“In possibly the most exciting game ever played in T-Bird Stadium, the UBC Thunderbirds were damn good and lucky to earn a second consecutive berth to the Vanier Cup and the Canadian university football championship,” wrote Harrison, never one for hyperbole, after the win over Laurier.
“In a game where the repeated skills of both offences would have embarrassed half the teams in the CFL, one inexplicable coaching decision sent the visitors, seemingly certain winners, home clutching the agony of defeat,” continued Harrison.
That’s because with Laurier scrimmaging on second-and-10 from its own 43 yard-line, Nykolaichuk jumped in front of a Golden Hawks’ pass and returned it 53 yards for the winning points.
“I was just there at the right time,” Nykolaichuk, a Toronto native who had originally been recruited to Laurier, told Harrison after the game. “It was a 50-50 ball. I was just hoping to knock it down.”
The ’87 Thunderbirds were a Who’s Who of famous ‘Birds football alums, including Jordan Gagner, its former Hec Crighton award winner at quarterback.
Yet while Nykolaichuk, was an essential part of the team’s fabric on defence, was hardly a blue-chip recruit.
He was instead a walk-on with 4.7 speed who elected to come west when his father was transferred to Vancouver for work-related reasons.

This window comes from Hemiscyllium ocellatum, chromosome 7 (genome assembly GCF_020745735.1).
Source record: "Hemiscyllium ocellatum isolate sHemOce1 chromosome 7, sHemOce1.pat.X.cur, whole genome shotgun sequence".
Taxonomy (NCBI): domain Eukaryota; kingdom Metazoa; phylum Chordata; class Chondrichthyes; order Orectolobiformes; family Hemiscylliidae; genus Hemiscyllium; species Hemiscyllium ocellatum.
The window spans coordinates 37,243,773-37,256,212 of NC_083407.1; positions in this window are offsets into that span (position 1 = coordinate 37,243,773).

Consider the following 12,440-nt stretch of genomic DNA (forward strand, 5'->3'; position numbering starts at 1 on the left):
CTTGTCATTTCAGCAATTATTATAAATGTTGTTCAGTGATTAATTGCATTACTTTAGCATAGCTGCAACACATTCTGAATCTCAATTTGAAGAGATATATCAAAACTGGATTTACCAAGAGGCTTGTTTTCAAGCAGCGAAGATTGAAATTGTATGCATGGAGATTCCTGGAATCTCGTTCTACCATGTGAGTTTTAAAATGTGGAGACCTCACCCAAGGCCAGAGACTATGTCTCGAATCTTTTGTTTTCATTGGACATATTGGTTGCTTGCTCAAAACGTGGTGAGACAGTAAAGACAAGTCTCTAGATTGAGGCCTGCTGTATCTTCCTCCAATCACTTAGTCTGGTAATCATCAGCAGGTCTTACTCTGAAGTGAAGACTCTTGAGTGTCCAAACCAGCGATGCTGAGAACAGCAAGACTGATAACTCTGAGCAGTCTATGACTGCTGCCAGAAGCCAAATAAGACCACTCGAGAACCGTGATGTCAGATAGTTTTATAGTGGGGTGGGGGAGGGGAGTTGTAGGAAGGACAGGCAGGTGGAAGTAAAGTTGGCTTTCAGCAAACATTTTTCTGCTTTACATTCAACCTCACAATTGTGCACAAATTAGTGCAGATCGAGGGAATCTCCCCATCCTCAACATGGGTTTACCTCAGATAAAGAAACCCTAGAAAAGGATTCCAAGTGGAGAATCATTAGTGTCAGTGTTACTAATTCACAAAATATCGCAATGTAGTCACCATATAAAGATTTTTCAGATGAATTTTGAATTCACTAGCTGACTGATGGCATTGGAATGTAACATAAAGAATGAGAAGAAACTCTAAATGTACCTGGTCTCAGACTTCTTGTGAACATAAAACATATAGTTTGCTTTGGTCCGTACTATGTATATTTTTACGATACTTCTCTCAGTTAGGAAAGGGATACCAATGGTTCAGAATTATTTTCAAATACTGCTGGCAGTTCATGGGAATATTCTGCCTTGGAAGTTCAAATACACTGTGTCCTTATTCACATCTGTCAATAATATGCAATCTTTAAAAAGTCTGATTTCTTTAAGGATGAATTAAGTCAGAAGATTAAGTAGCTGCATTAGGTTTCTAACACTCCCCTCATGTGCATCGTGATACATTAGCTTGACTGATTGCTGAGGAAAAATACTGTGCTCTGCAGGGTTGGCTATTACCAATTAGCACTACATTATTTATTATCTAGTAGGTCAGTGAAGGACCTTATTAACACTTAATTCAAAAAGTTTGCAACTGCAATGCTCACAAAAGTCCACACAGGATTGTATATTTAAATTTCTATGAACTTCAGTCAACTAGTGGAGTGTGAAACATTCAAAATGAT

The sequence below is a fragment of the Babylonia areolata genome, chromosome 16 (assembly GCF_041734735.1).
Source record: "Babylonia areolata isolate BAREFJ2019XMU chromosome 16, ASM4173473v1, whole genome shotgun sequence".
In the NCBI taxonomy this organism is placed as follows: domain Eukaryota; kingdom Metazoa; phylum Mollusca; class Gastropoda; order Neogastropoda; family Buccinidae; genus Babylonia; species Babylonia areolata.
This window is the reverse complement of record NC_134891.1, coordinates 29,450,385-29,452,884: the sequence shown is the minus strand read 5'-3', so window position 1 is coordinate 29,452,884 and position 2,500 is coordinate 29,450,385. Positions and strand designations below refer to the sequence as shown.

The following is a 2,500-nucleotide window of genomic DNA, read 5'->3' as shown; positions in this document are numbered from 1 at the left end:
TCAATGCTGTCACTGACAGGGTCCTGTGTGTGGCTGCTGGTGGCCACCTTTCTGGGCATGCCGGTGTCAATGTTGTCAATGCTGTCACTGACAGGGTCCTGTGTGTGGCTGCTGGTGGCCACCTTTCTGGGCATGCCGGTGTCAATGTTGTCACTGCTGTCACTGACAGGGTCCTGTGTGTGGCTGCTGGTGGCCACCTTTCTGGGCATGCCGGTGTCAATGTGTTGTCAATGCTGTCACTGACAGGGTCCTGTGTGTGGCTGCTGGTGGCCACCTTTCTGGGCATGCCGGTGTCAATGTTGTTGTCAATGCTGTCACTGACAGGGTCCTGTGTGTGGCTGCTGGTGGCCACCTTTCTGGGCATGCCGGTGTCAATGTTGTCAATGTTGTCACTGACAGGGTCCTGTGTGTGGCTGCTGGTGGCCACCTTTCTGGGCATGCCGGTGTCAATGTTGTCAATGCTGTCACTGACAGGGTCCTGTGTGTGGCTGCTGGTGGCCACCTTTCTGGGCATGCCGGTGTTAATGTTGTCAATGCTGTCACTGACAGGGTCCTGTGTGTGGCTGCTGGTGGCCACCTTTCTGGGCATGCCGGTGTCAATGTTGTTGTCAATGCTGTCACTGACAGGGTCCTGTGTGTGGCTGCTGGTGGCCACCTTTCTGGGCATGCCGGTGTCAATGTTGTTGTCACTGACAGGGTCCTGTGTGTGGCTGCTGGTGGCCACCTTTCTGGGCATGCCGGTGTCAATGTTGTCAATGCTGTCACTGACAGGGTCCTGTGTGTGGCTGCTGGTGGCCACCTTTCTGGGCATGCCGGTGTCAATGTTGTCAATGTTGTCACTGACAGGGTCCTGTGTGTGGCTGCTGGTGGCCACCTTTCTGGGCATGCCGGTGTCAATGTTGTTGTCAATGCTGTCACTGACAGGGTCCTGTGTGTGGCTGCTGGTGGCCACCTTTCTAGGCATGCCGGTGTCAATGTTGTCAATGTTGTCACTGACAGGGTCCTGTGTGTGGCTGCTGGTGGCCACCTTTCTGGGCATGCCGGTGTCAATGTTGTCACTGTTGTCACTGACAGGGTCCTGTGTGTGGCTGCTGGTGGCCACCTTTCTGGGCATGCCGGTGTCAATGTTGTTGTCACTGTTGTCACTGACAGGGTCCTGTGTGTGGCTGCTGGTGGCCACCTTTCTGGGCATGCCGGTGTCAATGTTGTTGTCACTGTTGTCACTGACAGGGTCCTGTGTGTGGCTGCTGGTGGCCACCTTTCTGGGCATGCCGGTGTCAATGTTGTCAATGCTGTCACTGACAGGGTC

Still, his natural instincts on the football field were very apparent.
In 1985, his first at UBC, he led the entire conference in interceptions with six.
He self-admittedly flunked out of school in 1986, but came back strong with four more picks in that memorable 1987 year. In fact on UBC’s next defensive series following his pick-six at the Western Bowl, he took another one to the end zone from virtually the same part of the field.
The touchdown was nullified by a clipping penalty but the interception stood, giving him two for the game as part of a defensive secondary that included fellow cornerback Jordan Leith, halfbacks Terry Ainge and Hennig, and safety Bruce McDonald.
Both of legendary former UBC head coach Frank Smith’s 1986 and ’87 teams turned in perfect conference campaigns, making that era of the program perhaps it’s truest Golden Age. And although the 1987 team was unable to carry it all the way home the next week in the Vanier Cup, it’s easy to hear how much the contributions he was able to make in the Western Bowl have meant to Nykolaichuk over the passage of time.